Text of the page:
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The Muiscas (Boyacá) and the Guane Indians (Santander) once occupied in vast numbers the regions north of what is now Bogotá. Highly developed in agriculture and mining, the Muisca traded with their neighbors and came into frequent contact with Spanish conquistadors. It was their stories of gold and emeralds that helped fuel the myth of El Dorado. The conquistadors' search for the famed city also sparked settlements and the Spanish founded several cities, including Tunja in 1539.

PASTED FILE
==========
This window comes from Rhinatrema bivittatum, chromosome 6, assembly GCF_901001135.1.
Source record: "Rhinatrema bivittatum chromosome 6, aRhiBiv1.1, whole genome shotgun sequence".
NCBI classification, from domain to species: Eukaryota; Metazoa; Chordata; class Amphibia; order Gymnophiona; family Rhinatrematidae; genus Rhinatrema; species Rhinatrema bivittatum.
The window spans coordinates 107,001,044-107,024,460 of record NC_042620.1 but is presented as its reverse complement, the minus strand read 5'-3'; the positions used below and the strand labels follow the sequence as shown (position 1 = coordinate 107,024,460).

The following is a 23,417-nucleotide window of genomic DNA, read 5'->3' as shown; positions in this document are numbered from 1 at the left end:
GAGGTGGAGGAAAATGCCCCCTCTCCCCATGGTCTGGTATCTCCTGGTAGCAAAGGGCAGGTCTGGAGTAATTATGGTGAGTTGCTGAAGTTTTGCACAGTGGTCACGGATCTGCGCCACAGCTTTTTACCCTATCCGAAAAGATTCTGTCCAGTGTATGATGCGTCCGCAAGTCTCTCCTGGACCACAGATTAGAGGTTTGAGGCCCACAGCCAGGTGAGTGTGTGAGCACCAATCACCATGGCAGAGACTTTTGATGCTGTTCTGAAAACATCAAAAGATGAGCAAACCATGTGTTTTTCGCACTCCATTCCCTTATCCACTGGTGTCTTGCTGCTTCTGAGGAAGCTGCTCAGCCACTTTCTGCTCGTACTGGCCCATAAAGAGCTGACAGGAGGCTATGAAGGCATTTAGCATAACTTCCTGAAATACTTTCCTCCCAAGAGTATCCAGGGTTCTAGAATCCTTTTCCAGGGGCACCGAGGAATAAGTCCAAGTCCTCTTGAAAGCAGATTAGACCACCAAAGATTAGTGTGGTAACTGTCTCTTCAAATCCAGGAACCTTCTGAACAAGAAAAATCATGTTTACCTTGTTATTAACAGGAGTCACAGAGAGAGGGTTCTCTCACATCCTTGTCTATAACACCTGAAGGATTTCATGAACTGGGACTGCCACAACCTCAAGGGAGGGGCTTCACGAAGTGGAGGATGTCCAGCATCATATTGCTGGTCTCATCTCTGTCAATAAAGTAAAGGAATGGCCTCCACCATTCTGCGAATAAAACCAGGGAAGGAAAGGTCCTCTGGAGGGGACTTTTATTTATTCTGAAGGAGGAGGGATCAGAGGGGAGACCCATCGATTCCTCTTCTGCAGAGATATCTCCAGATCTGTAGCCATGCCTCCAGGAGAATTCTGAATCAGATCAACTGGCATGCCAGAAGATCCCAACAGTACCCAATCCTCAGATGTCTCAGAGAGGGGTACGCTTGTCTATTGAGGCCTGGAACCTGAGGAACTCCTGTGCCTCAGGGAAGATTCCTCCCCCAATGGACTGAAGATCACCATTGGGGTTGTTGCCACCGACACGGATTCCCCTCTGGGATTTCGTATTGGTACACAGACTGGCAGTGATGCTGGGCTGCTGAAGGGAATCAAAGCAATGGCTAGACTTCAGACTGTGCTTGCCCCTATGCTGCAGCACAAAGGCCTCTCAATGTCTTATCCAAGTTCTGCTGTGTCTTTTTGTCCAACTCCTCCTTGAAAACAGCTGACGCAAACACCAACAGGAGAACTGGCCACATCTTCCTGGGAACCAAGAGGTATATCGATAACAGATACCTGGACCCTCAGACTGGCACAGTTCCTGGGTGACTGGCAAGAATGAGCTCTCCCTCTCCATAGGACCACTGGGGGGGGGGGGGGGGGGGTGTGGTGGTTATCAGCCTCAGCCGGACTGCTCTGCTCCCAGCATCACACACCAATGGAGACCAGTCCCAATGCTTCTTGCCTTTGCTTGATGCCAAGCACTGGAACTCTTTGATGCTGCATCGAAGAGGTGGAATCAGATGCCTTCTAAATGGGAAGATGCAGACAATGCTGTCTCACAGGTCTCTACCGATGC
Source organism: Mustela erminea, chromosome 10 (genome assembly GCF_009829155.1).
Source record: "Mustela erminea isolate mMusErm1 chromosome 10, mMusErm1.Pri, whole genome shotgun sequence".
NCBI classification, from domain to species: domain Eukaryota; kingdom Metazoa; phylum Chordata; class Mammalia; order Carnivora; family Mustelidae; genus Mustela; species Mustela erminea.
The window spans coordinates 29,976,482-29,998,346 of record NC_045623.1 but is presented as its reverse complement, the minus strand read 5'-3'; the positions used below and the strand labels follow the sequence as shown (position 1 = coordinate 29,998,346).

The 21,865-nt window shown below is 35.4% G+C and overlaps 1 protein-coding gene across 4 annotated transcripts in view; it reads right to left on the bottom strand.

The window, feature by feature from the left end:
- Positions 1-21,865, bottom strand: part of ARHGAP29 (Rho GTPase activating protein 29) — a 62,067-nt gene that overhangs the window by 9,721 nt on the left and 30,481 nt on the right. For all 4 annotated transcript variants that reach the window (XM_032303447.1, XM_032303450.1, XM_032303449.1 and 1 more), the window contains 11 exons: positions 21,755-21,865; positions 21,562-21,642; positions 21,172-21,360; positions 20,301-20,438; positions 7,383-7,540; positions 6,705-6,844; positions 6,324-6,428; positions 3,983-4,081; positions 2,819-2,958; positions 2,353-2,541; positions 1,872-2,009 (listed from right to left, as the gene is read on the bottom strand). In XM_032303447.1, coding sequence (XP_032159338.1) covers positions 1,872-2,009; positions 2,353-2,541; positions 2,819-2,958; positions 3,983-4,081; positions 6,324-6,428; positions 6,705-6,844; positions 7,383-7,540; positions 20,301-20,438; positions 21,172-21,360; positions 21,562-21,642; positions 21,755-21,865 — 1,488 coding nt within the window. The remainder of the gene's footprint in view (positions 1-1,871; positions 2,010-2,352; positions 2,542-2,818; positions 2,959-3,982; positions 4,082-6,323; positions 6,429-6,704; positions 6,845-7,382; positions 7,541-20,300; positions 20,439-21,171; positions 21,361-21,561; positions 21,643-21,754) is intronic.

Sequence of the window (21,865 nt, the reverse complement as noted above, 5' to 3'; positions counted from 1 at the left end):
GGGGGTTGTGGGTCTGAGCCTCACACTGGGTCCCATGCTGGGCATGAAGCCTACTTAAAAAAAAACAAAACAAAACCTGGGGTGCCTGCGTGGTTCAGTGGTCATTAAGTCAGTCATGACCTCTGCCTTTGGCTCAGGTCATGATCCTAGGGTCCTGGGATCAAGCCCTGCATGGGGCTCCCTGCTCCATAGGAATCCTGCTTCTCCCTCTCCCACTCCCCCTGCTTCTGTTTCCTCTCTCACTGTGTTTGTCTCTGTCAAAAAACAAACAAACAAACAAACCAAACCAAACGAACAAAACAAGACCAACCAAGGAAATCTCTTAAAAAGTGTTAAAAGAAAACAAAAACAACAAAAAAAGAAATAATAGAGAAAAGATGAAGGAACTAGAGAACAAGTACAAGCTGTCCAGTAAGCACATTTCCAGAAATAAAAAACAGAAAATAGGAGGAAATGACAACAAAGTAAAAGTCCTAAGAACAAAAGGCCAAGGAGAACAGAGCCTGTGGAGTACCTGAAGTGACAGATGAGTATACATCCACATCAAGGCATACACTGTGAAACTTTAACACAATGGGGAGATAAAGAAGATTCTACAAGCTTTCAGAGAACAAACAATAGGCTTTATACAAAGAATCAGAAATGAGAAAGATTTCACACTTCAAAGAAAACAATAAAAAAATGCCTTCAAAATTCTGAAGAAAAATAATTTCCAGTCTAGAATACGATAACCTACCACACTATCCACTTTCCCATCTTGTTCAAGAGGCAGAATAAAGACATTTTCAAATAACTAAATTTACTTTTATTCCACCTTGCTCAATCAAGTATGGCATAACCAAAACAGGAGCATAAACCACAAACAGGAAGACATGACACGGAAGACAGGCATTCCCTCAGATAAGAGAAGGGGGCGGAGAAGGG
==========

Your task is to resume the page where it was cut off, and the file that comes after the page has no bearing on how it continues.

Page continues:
Several generations later, Colombian nationalists first stood up to Spanish rule in Socorro (Santander), stoking the flames of independence for other towns and regions. It was also in here that Simón Bolívar and his upstart army took on Spanish infantry, winning decisive battles at Pantano de Vargas and Puente de Boyacá. Colombia's first constitution was soon after drawn up in Villa del Rosario (Norte de Santander), between the Venezuelan border and Cúcuta.